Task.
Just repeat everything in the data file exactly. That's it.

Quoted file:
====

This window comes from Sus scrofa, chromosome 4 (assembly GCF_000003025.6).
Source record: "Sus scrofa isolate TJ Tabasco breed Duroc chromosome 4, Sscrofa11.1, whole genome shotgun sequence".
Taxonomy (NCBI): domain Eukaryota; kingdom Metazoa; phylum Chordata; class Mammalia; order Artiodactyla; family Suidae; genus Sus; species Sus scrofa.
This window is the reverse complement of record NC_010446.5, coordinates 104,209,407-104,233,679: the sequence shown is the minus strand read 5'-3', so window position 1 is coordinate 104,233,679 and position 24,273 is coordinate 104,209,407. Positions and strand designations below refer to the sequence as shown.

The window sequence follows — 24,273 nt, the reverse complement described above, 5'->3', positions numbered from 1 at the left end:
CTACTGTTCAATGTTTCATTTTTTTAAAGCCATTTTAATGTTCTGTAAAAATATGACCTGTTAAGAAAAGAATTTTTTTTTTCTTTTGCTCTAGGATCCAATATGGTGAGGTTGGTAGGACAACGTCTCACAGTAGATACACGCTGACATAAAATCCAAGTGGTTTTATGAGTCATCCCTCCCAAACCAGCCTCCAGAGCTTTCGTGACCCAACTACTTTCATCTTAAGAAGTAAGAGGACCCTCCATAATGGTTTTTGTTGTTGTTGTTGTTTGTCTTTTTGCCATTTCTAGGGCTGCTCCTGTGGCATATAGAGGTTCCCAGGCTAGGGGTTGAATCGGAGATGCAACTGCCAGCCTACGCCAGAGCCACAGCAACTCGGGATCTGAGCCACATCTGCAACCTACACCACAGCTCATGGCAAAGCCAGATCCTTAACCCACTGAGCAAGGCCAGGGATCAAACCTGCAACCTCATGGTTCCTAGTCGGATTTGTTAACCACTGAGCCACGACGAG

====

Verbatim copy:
This window comes from Sus scrofa, chromosome 4 (assembly GCF_000003025.6).
Source record: "Sus scrofa isolate TJ Tabasco breed Duroc chromosome 4, Sscrofa11.1, whole genome shotgun sequence".
Taxonomy (NCBI): domain Eukaryota; kingdom Metazoa; phylum Chordata; class Mammalia; order Artiodactyla; family Suidae; genus Sus; species Sus scrofa.
This window is the reverse complement of record NC_010446.5, coordinates 104,209,407-104,233,679: the sequence shown is the minus strand read 5'-3', so window position 1 is coordinate 104,233,679 and position 24,273 is coordinate 104,209,407. Positions and strand designations below refer to the sequence as shown.

The window sequence follows — 24,273 nt, the reverse complement described above, 5'->3', positions numbered from 1 at the left end:
CTACTGTTCAATGTTTCATTTTTTTAAAGCCATTTTAATGTTCTGTAAAAATATGACCTGTTAAGAAAAGAATTTTTTTTTTCTTTTGCTCTAGGATCCAATATGGTGAGGTTGGTAGGACAACGTCTCACAGTAGATACACGCTGACATAAAATCCAAGTGGTTTTATGAGTCATCCCTCCCAAACCAGCCTCCAGAGCTTTCGTGACCCAACTACTTTCATCTTAAGAAGTAAGAGGACCCTCCATAATGGTTTTTGTTGTTGTTGTTGTTTGTCTTTTTGCCATTTCTAGGGCTGCTCCTGTGGCATATAGAGGTTCCCAGGCTAGGGGTTGAATCGGAGATGCAACTGCCAGCCTACGCCAGAGCCACAGCAACTCGGGATCTGAGCCACATCTGCAACCTACACCACAGCTCATGGCAAAGCCAGATCCTTAACCCACTGAGCAAGGCCAGGGATCAAACCTGCAACCTCATGGTTCCTAGTCGGATTTGTTAACCACTGAGCCACGACGAG